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Ant. For Brutus' sake, I am beholden to you.
4 Pleb. What docs he say of Brutus ? 3 Pleb. He says, for Brutus' sake, He finds himself beholden to us all.
4 Pleb. 'Twere best he speak no harm of Brutus ́ here.
1 Pleb. This Cæsar was a tyrant.
3 Pleb. Nay, that's certain;
We are blest, that Rome is rid of him.
2 Pleb. Peace, let us hear what Antony can say. Ant. You gentle Romans
All. Peace, ho, let us hear him.
Ant. Friends, Romans, countrymen, lend me your
I come to bury Cæsar, not to praise him :
He hath brought many captives home to Rome,
When that the poor have cry'd, Cæsar hath wept.
Yet Brutus says, he was ambitious,
I thrice presented him a kingly crown;
Which he did thrice refuse. Was this ambition ? ·
Yet Brutus says, he was ambitious,
I speak not to disprove what Brutus spoke,
You all did love him once, not without cause;
What cause withholds you then to mourn for him?
1 Pleb. Methinks there is much reason in his sayings, If ihou consider rightly of the matter,
Cæsar has had great wrong.
3 Pleb. Has he, masters! I fear there will a worse come in his place.
4 Pleb. Mark'd ye his words? he would not take the crown;
Therefore, 'tis certain he was not ambitious.
1 Pleb. If it be found so, some will dear abide it. 2 Pleb. Poor soul! his eyes are red as fire, with
3 Pleb. There's not a nobler man in Rome, than
4 Pleb. Now mark him, he begins again to speak. Ant. Umt yesterday the word of Cæsar might Have stood against the world; now lies he there, And none so poor to do him reverence,
O, masters, if I were dispos'd to stir
Your hearts and minds to mutiny and rage,
I will not do them wrong: I rather chuse
And they would go and kiss dead Cæsar's wounds,
And, dying, mention it within their wills,
Unto their issue.
4 Pleb. We'll hear the will; read it, Mark Antony. All. The will, the will: we will hear Cæsar's will. Ant. Have patience, gentle friends, I must not read it;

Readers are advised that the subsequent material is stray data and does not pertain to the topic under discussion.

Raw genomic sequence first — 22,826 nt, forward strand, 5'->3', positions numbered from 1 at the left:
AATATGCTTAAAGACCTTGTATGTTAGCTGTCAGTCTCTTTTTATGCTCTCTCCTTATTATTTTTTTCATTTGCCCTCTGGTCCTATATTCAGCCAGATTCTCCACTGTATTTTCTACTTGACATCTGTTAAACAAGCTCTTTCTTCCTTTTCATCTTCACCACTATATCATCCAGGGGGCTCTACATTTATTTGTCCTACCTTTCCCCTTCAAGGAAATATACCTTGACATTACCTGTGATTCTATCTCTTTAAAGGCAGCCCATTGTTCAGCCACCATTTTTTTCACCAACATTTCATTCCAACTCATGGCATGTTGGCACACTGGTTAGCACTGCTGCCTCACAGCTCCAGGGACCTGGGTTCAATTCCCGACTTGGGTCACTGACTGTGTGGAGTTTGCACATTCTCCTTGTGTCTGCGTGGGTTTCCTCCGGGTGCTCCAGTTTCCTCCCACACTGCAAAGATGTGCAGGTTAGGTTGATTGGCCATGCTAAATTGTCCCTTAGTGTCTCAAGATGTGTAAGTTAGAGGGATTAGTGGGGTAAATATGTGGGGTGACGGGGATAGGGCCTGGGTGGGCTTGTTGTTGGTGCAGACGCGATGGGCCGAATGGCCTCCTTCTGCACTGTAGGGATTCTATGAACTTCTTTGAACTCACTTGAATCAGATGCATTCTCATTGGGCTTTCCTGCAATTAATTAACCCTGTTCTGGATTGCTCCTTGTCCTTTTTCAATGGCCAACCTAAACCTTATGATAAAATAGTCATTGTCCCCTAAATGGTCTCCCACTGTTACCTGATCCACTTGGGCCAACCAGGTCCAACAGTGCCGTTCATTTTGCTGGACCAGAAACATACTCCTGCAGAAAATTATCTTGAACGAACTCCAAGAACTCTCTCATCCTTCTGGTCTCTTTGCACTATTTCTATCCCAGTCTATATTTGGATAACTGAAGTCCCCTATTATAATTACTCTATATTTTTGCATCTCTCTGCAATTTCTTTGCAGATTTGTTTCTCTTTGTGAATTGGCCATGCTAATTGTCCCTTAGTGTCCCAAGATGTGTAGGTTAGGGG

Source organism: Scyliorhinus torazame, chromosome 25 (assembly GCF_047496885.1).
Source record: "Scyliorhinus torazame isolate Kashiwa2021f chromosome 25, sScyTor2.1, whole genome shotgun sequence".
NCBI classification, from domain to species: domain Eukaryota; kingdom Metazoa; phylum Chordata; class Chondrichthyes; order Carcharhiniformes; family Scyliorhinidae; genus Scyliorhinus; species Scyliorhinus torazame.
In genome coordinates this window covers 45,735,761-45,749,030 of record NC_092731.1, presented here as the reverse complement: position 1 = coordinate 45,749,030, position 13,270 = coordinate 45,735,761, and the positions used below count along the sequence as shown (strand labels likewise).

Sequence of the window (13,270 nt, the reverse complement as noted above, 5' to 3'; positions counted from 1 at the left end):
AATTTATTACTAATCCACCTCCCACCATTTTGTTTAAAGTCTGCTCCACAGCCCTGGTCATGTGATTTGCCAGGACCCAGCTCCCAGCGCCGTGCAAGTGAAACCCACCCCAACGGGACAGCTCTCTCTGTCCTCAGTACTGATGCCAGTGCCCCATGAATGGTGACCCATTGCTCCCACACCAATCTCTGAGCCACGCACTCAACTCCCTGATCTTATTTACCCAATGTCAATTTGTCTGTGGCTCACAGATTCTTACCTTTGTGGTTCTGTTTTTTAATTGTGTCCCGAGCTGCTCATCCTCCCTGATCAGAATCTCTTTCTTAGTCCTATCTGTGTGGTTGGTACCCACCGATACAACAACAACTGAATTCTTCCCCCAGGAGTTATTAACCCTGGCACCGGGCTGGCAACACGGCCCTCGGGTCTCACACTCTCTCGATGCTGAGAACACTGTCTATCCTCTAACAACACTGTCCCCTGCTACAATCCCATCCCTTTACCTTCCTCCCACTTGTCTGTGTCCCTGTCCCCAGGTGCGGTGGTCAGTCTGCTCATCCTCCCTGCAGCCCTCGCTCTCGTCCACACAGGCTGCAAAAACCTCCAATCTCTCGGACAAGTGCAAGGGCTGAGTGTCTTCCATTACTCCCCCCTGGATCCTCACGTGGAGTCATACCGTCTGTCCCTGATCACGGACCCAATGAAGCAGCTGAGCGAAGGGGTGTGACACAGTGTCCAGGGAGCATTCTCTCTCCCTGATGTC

It is not meet you know how Cæsar loved
--O what would come of it! 4 Pleb. Read the will, we will hear it, Antony; You shall read us the will, Cæsar's will.
Ant. Will you be patient? will you stay a while? (I have overshot myself, to tell you of it)
I fear, I wrong the honourable men,
-I do fear it. 4 Pleb. They were traitors--honourable men! All. The will—the testament!
2 Pleb. They were villains, murderers; the will ! read the will!
Ant. You will compel me, then, to read the will: Then make a ring about the corpse of Cæsar, And let me show you him that made the will. Shall I descend? and will you give me leave? All. Come down.
2 Pleb. Descend.
[He comes down from the Rostrum.
3 Pleb. You shall have leave.
4 Pleb. A ring; stand round.
1 Pleb. Stand from the hearse, stand from the body.
2 Pleb. Room for Antony—Most noble Antony.
Ant. Nay, press not so upon me, stand far off.
Ant. If you have tears, prepare to shed them
You all do know this mantle; I remember,
Look! in this place ran Cassius' dagger through :—
For when the noble Cæsar saw him stab,
Even at the base of Pompey's statue,
(Which all the while ran blood) great Cæsar fell.
2 Pleb. O noble Cæsar !
3 Pleb. O woful day!
4 Pleb. O traitors, villains!
1 Pleb. O most bloody sight!
2 Pleb. We will be reveng'd: reveng'd: abon
seek burn fire kill slay! let not a
Ant. Stay, countrymen▬▬
1 Pleb. Peace there, hear the noble Antony.
2 Pleb. We'll hear him, we'll follow him, we'll die with him.
Ant. Good friends, sweet friends, let me not stir you up
To such a sudden flood of mutiny :
They, that have done this deed, are honourable.
And will, no doubt, with reasons answer you.
But, as you know me well, a plain, blunt man,
And bid them speak for me. But were I Brutus,
All. We'll mutiny
1 Pleb. We'll burn the house of Brutus. 3 Pleb. Away then, come, seek the conspirators. Ant. Yet hear me, countrymen, yet hear me speak. All. Peace ho, hear Antony, most noble Antony. Ant. Why, friends, you go to do you know not what.
Wherein hath Cæsar thus deserv'd your loves?